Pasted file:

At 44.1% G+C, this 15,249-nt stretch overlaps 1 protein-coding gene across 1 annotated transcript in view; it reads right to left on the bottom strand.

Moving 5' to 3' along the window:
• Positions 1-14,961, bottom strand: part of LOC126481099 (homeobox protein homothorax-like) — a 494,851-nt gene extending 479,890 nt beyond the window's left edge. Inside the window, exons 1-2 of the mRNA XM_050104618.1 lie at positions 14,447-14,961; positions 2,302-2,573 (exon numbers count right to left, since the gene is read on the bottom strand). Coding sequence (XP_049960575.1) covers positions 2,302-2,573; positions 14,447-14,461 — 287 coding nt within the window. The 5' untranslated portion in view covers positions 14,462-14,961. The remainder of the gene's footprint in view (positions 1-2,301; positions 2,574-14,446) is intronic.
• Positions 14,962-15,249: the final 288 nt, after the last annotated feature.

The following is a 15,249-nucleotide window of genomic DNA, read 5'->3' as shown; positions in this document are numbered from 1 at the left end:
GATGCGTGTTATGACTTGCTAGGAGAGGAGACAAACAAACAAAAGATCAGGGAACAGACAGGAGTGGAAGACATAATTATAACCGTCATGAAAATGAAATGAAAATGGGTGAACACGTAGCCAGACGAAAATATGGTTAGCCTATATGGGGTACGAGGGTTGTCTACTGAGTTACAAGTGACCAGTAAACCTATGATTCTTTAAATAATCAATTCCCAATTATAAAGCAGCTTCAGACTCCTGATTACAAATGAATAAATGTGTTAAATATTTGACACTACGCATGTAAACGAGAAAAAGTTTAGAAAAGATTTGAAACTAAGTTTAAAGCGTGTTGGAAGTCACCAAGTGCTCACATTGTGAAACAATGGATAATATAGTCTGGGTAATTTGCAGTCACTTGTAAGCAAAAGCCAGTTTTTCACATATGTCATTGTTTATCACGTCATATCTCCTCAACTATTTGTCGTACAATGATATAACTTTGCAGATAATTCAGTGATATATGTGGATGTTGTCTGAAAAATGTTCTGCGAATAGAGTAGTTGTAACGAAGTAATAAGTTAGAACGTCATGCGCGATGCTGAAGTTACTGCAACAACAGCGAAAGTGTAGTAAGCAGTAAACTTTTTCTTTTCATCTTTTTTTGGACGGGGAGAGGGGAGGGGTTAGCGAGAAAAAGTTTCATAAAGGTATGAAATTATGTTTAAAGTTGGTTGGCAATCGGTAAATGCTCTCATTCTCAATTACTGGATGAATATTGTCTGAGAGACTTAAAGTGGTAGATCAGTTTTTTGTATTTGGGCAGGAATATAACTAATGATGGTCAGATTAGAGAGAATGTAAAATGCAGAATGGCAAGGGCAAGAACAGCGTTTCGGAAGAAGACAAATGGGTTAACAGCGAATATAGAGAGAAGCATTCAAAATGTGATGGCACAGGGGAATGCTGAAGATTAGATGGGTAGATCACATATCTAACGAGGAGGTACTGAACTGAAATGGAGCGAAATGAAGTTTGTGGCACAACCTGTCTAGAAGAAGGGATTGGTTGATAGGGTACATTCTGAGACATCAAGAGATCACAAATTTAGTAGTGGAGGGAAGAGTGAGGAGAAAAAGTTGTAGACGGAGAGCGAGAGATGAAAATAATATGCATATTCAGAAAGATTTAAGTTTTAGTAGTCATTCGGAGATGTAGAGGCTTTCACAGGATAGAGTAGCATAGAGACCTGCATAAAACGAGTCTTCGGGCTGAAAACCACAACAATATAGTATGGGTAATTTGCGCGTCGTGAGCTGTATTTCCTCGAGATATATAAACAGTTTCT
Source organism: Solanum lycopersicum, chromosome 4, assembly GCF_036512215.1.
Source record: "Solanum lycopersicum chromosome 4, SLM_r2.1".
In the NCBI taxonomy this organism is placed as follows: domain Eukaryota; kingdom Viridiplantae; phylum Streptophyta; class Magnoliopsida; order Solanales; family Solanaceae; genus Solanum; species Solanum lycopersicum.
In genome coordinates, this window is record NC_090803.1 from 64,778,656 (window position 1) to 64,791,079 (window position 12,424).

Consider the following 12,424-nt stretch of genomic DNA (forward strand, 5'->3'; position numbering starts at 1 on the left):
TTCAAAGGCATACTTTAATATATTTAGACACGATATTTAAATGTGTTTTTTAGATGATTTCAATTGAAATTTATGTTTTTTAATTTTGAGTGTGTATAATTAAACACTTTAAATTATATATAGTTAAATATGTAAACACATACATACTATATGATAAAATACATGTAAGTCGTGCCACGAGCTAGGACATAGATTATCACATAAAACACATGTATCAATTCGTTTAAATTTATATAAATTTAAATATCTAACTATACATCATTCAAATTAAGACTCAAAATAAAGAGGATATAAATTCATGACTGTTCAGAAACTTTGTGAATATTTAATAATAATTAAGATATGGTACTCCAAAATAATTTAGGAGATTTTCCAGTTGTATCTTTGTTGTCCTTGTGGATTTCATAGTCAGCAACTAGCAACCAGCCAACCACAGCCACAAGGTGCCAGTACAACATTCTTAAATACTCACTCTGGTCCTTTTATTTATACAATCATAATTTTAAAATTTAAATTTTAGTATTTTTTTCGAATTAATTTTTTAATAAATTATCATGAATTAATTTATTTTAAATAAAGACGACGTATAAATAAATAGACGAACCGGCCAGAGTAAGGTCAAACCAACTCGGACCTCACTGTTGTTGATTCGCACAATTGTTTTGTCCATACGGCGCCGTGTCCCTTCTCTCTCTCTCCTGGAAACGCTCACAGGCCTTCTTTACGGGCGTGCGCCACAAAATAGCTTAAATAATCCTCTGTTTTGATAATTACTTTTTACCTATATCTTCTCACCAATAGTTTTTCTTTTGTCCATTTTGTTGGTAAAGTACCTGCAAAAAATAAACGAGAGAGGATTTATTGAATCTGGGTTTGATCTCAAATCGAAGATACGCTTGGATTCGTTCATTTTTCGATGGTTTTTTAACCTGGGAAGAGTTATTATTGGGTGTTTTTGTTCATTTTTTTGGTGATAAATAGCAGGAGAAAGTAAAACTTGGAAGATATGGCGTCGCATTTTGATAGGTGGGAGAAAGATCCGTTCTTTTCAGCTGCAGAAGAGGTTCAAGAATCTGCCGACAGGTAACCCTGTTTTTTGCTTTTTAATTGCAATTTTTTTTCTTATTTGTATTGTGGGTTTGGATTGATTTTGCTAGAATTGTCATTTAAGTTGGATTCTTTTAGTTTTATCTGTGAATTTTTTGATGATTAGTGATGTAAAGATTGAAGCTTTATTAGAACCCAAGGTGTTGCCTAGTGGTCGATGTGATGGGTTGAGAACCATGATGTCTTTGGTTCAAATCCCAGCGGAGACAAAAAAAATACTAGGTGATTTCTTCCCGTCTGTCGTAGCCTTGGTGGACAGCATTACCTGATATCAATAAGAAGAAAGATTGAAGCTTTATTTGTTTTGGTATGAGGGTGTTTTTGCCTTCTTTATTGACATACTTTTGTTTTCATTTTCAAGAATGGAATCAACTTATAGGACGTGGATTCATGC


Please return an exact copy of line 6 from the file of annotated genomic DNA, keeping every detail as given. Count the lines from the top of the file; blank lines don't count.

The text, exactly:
GATGCGTGTTATGACTTGCTAGGAGAGGAGACAAACAAACAAAAGATCAGGGAACAGACAGGAGTGGAAGACATAATTATAACCGTCATGAAAATGAAATGAAAATGGGTGAACACGTAGCCAGACGAAAATATGGTTAGCCTATATGGGGTACGAGGGTTGTCTACTGAGTTACAAGTGACCAGTAAACCTATGATTCTTTAAATAATCAATTCCCAATTATAAAGCAGCTTCAGACTCCTGATTACAAATGAATAAATGTGTTAAATATTTGACACTACGCATGTAAACGAGAAAAAGTTTAGAAAAGATTTGAAACTAAGTTTAAAGCGTGTTGGAAGTCACCAAGTGCTCACATTGTGAAACAATGGATAATATAGTCTGGGTAATTTGCAGTCACTTGTAAGCAAAAGCCAGTTTTTCACATATGTCATTGTTTATCACGTCATATCTCCTCAACTATTTGTCGTACAATGATATAACTTTGCAGATAATTCAGTGATATATGTGGATGTTGTCTGAAAAATGTTCTGCGAATAGAGTAGTTGTAACGAAGTAATAAGTTAGAACGTCATGCGCGATGCTGAAGTTACTGCAACAACAGCGAAAGTGTAGTAAGCAGTAAACTTTTTCTTTTCATCTTTTTTTGGACGGGGAGAGGGGAGGGGTTAGCGAGAAAAAGTTTCATAAAGGTATGAAATTATGTTTAAAGTTGGTTGGCAATCGGTAAATGCTCTCATTCTCAATTACTGGATGAATATTGTCTGAGAGACTTAAAGTGGTAGATCAGTTTTTTGTATTTGGGCAGGAATATAACTAATGATGGTCAGATTAGAGAGAATGTAAAATGCAGAATGGCAAGGGCAAGAACAGCGTTTCGGAAGAAGACAAATGGGTTAACAGCGAATATAGAGAGAAGCATTCAAAATGTGATGGCACAGGGGAATGCTGAAGATTAGATGGGTAGATCACATATCTAACGAGGAGGTACTGAACTGAAATGGAGCGAAATGAAGTTTGTGGCACAACCTGTCTAGAAGAAGGGATTGGTTGATAGGGTACATTCTGAGACATCAAGAGATCACAAATTTAGTAGTGGAGGGAAGAGTGAGGAGAAAAAGTTGTAGACGGAGAGCGAGAGATGAAAATAATATGCATATTCAGAAAGATTTAAGTTTTAGTAGTCATTCGGAGATGTAGAGGCTTTCACAGGATAGAGTAGCATAGAGACCTGCATAAAACGAGTCTTCGGGCTGAAAACCACAACAATATAGTATGGGTAATTTGCGCGTCGTGAGCTGTATTTCCTCGAGATATATAAACAGTTTCT